As of 2005 almost all APEC members are involved in some kind of FTA negotiations. Governments still routinely commission crude econometric studies that produce fanciful predictions of the gains; but they commonly downplay claims that tangible economic gains will be made. The motives are more strategic than economic. Negotiations between the US and Chile, Singapore, Thailand and South Korea have been largely influenced by geo-political relationships. China and Japan have competing hegemonic aspirations that are apparent in their approach to regional deals, with China in the lead. Countries that agree to negotiate with China, especially ASEAN, seem more concerned about the process of developing their relationship than they are about the economic (and social) outcome. Singapore and Chile justify the agreements as a way to sell themselves as platforms into their regions by providing to foreign investors with guaranteed 'high quality' neoliberal regimes. There is also an ideological 'demonstration effect'. The neoliberal evangelists believe that creating a critical mass will help them pressure other countries to join for fear of being left out, and reduce the influence of domestic opposition.
The result is a competitive form of liberalisation. As occurred within APEC itself, there are competing models of FTAs that cannot be integrated. The US demands agreements that reflect its political, economic and strategic interests. Japan and South Korea are more selective, seeking external opportunities while responding to domestic interests. China is primarily concerned to establish precedents, learn from negotiations that are relatively insignificant or secure their energy supplies. The neoliberal evangelists promote pure WTO-plus bilateral agreements, which they hope can be expanded to cover more parties; they cite the extension of the Singapore/New Zealand agreement, which became the Pacific Three with Chile and ultimately the Trans-Pacific Closer Economic Partnership in 2005 after Brunei joined. Sub-regional initiatives are also underway. Increasingly, these involve governments in a mix of models: notably ASEAN/CER (Australia and New Zealand), ASEAN/China, and the less developed ASEAN-plus-three.
The resulting web of agreements and negotiations is fragmented, unco-ordinated and uneven in content and coverage. It remains unclear whether governments actually intend to implement all these agreements, especially when rich country models are being pushed on poorer Asian countries where the economic, social and political consequences will be severe.
APEC is currently playing four roles in this new regional dynamic:
1. Regular meetings of regional trade and finance ministers and political leaders provide triggers to advance the process at the multilateral and bilateral levels. APEC's 'open regionalism' is premised on the primacy of multilateral negotiations. Since the first WTO ministerial meeting in Singapore in 1996, APEC meetings have acted as rolling WTO mini-ministerials where key WTO players can broker deals and pressure reluctant governments behind closed doors. However, APEC meetings are just one of many opportunities for mini-ministerials and the deep ongoing divisions among APEC members and difficulty of gaining consensus on the Doha round programme means they have had limited impact.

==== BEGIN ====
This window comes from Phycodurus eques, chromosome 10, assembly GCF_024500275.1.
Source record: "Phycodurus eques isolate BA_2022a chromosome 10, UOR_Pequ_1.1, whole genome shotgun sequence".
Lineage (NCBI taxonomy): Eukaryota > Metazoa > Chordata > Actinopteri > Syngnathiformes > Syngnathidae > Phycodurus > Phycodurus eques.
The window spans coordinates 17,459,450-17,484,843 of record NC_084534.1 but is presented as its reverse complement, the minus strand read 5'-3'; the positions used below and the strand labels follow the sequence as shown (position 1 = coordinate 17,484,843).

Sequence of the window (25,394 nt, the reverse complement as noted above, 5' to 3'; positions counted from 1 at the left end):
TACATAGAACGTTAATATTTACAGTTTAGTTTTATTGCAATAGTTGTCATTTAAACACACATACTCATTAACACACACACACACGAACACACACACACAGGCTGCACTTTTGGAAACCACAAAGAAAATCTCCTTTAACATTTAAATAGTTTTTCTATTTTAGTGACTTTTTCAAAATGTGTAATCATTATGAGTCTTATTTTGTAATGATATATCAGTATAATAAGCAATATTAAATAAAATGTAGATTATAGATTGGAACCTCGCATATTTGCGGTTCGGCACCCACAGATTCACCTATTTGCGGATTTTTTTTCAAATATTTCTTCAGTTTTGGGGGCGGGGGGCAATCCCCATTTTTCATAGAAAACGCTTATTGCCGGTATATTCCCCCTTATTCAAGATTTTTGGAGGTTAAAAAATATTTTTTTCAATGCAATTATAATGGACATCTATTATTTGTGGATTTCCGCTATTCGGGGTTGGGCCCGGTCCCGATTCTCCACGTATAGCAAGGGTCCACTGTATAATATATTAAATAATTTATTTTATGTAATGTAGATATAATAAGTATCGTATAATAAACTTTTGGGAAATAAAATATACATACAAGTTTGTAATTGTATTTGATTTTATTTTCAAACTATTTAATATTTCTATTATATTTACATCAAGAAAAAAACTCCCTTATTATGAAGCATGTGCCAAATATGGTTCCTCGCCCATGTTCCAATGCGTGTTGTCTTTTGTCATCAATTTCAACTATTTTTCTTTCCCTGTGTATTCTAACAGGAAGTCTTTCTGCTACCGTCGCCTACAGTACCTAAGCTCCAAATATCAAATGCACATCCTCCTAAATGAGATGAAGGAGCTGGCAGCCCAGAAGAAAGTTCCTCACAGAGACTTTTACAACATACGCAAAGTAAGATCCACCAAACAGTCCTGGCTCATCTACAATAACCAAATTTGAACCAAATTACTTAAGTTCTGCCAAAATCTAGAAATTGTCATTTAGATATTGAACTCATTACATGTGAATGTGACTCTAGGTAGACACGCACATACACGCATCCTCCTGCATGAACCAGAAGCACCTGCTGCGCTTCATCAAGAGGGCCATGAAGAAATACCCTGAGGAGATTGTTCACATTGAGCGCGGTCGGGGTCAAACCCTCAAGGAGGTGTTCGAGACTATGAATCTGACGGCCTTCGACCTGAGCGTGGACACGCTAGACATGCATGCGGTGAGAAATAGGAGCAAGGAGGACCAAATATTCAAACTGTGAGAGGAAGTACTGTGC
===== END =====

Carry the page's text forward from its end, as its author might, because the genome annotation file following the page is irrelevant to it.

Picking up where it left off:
APEC meetings have been much more important as catalysts for the FTAs and RTAs. Evangelical governments use APEC to ratchet up the process. The desire of Trade Ministers and Leaders for headlines that can show some outcome from these meetings has produced opportunistic deadlines for negotiations that require officials and ministers to overcome the obstacles. Sometimes, one government will finesse the process: New Zealand announced conclusion of the FTA with Thailand during APEC in Chile in 2004, even though negotiations were yet concluded, because it feared the Thai government's commitment was weakening in response to domestic pressure.
2. The 'Bogor Goal' of free and open trade and investment by 2010/2020 is used as justification for neoliberal policies and FTAs. Neoliberal evangelists in Chile, New Zealand, Singapore, Australia and Hong Kong cite the Bogor Goal as justification for unilateral, bilateral and regional liberalisation. It is referred to in the preamble and/or text of most agreements involving APEC members, so as to legitimize the agreement and justify built in reviews that will extend the original level of liberalisation. It is also used to justify peer pressure within APEC to ensure that bilaterals comply with WTO requirements for FTAs and the WTO-plus APEC objectives and various non-binding principles and guidelines. As part of the 'mid-term stock take' (half way to 2010) it has been agreed that each APEC government's Individual Action Plan is to include a chapter on FTAs, with a template for reporting on existing and proposed agreements that cover APEC's wide-ranging neoliberal agenda. The Trade Ministers meeting in 2005 also called for an active information exchange and forwarding of the APEC best practice guidelines to the WTO.